# Choose The Right Data Structure at The Right Time and Right Place

### These days we have a basket full of various data structures, that most of which have similar functions. So which one is correct for my current problem?

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Join For FreeSometimes it may happen for all of us as programmers, which data structure is suitable for this part of code? These days we have a basket full of various data structures, that most of which have similar functions. So which one is correct for my current problem? Ok now, I need to list the data structure in this part of my code which one is better? LinkedList or ArrayList, for answering these questions we must first have a clear understanding of the problem.

There is a very sacred book on computer science named *Introduction to Algorithms*, or briefly called CLRS, I suggest that everyone read this book at least once.

This book has a chapter named *Complexity of Algorithms*.

## Types of Complexity

Okay, let's get to the point. As you can see, one of the most important factors in choosing a data structure is the complexity of the algorithms used in the program.

It means that before you choose the data structure from multiple choices you should detect first,

what is the dominant function in your application? And then you can choose the right data structure according to this function. For example, if most of your operations are '*insert*'* *you should choose one data structure that has better complexity in the '*insert*' function or if the most of operations are '*select*'* *you should select another one that has good complexity in the '*select*'* *operation.

So, what is complexity? The complexity of an algorithm is a measure of the amount of time and/or space required by an algorithm for an input of a given size (n).

There are 3 types of complexity:

**1. Worst Case**

... is the maximum run time, overall inputs of size n, ignoring effects (a) through (d) above. That is, we only consider the "number of times the principal activity of that algorithm is performed."

**2. Best Case**

In this case, we look at specific instances of input of size n. For example, we might get the best behavior from a sorting algorithm if the input to it is already sorted.

**3. Average Case**

Average-case complexity of an algorithm is the amount of some computational resource (typically time) used by the algorithm, averaged over all possible inputs. It is frequently contrasted with worst-case complexity which considers the maximal complexity of the algorithm over all possible inputs.

We mostly consider a worst-case in our selection, which means that most of the time we select data structures with better worst case, the worst-case presented with big-O, for example, O(1), O(N), etc.

Algorithms with O(1) are the best. Here is some regular complexity:

O(1) < O(log n) < O(n) < O(n log n)<O(n^2)<...

## Example

Okay, let's look at an example for a better understanding. Every literature says that:

`LinkedList`

`get`

value by index.`ArrayList`

`get`

value by index.

Theoretically, it means ArrayList has better performance in `get`

value by index than LinkedList.

Let's look at this intuitively together in the code.

First, we have a class that checks `ArrayList`

complexity, the first array filled by 1000000 entries, then all of these items have `get`

s with index :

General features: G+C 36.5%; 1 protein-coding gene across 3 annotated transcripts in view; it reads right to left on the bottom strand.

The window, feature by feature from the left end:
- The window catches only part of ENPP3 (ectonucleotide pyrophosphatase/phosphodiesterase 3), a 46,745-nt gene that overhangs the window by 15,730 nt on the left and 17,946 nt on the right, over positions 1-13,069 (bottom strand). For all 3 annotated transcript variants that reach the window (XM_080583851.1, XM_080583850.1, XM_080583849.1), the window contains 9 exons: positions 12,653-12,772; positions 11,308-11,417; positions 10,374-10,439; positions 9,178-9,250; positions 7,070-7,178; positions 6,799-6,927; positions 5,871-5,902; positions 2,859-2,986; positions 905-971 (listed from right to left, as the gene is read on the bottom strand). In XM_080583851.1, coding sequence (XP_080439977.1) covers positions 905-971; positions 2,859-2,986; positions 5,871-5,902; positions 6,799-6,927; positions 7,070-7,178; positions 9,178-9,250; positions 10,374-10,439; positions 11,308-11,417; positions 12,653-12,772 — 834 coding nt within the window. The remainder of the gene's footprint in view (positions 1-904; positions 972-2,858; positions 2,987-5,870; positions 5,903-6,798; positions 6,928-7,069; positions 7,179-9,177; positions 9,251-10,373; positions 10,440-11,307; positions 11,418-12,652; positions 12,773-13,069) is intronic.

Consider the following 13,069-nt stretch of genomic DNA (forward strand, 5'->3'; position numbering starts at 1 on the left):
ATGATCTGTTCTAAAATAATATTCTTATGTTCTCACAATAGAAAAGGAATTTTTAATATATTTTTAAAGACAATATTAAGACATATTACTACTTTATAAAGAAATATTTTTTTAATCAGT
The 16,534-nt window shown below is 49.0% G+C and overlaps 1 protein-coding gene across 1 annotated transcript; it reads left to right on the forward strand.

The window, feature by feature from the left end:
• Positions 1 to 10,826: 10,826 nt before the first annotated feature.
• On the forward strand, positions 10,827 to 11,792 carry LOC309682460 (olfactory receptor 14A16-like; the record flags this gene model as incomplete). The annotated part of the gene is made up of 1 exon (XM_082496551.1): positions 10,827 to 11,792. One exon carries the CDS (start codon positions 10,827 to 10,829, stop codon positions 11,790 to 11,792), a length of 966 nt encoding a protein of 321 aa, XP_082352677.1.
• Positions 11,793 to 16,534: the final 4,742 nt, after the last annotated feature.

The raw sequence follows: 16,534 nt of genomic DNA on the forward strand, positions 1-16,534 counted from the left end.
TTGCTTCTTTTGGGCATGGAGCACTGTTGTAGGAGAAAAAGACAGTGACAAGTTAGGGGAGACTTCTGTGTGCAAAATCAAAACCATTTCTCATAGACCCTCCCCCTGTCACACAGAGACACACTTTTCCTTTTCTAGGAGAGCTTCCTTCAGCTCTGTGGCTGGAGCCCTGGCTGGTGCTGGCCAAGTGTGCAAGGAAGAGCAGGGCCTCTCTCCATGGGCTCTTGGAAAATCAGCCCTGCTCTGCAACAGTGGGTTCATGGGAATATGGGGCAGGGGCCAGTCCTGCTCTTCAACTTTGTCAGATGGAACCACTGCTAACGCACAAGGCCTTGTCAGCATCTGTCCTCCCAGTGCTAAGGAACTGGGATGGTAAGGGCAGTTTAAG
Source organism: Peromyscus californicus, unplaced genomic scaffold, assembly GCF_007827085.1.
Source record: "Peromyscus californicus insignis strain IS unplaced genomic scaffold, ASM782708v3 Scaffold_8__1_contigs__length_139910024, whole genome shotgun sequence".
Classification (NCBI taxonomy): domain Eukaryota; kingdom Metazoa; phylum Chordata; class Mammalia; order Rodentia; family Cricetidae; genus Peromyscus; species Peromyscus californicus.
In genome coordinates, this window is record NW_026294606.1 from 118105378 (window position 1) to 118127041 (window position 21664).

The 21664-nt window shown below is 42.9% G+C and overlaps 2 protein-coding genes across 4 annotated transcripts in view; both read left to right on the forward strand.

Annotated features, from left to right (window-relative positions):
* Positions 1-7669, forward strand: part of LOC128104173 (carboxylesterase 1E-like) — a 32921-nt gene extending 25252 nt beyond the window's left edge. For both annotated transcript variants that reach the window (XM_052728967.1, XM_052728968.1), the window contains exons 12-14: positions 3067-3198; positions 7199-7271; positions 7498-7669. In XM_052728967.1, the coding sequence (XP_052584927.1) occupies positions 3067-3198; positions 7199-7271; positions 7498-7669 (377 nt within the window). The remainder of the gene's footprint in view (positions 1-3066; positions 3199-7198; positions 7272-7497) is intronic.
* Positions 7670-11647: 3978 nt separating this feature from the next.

```
public class ArrayListComplexity {
public static void main(String args[]){
List<Integer> array=new ArrayList<>();
for(int i=0;i<1000000;i++)
array.add(i);
Long startTime=Calendar.getInstance().getTime().getTime();
for(int i=0;i<1000000;i++)
array.get(i);
System.out.println("time spent for GET in ArrayList :"+
(Calendar.getInstance().getTime().getTime() -startTime));
}
}
```

As you can see, wasted time is `:13`

.

`time spent for GET in ArrayList :13`

Now repeat the same experiment with the same assumption with `LinkedList`

:

```
public class LinkedListComplexity {
public static void main(String args[]){
List<Integer> linked=new LinkedList<>();
for(int i=0;i<1000000;i++)
linked.add(i);
Long startTime=Calendar.getInstance().getTime().getTime();
for(int i=0;i<1000000;i++)
linked.get(i);
System.out.println("time spent for GET in LinkedList :"+
(Calendar.getInstance().getTime().getTime() -startTime));
}
```

As you can see, the duration is `618443`

.

`time spent for GET in LinkedList :618443`

## The Complexity of Some Important Data Structures

In this part, I tried to gather some famous and versatile data structures with the complexity of them:

**ArrayList**

Add | Get | Remove |

O(n) | O(1) | O(n) |

**LinkedList**

Add | Get | Remove |

O(1) | O(n) | O(1) |

**HashSet**

Add | Remove | Contains | Next |

O(1) | O(1) | O(1) | O(h/n) |

**LinkedHashSet**

Add | Remove | Contains | Next |

O(1) | O(1) | O(1) | O(1) |

**EnumSet**

Add | Remove | Contains | Next |

O(1) | O(1) | O(1) | O(1) |

**TreeSet**

Add | Remove | Contains | Next |

O(log n) | O(log n) | O(log n) | O(log n) |

**HashMap**

Get | ContainsKey | Next |

O(1) | O(1) | O(h /n ) |

**LinkedHashMap**

Get | ContainsKey | Next |

O(1) | O(1) | O(1) |

**IdentityHashMap**

Get | ContainsKey | Next |

O(1) | O(1) | O(h/n) |

**TreeMap**

Get | ContainsKey | Next |

O(log n) | O(log n) | O(log n) |

**ConcurrentHashMap**

Get | ContainsKey | Next |

O(1) | O(1) | O(h/n) |

*Note:**All of the above complexity tables are Time Complexity. but there is another type of complexity: S**pace complexity, which relies on space used by the data structure. Personally, I believe that if you have a data structure with good time complexity in your data structures, you can manage your space with good algorithms, paging, as well as good design.*

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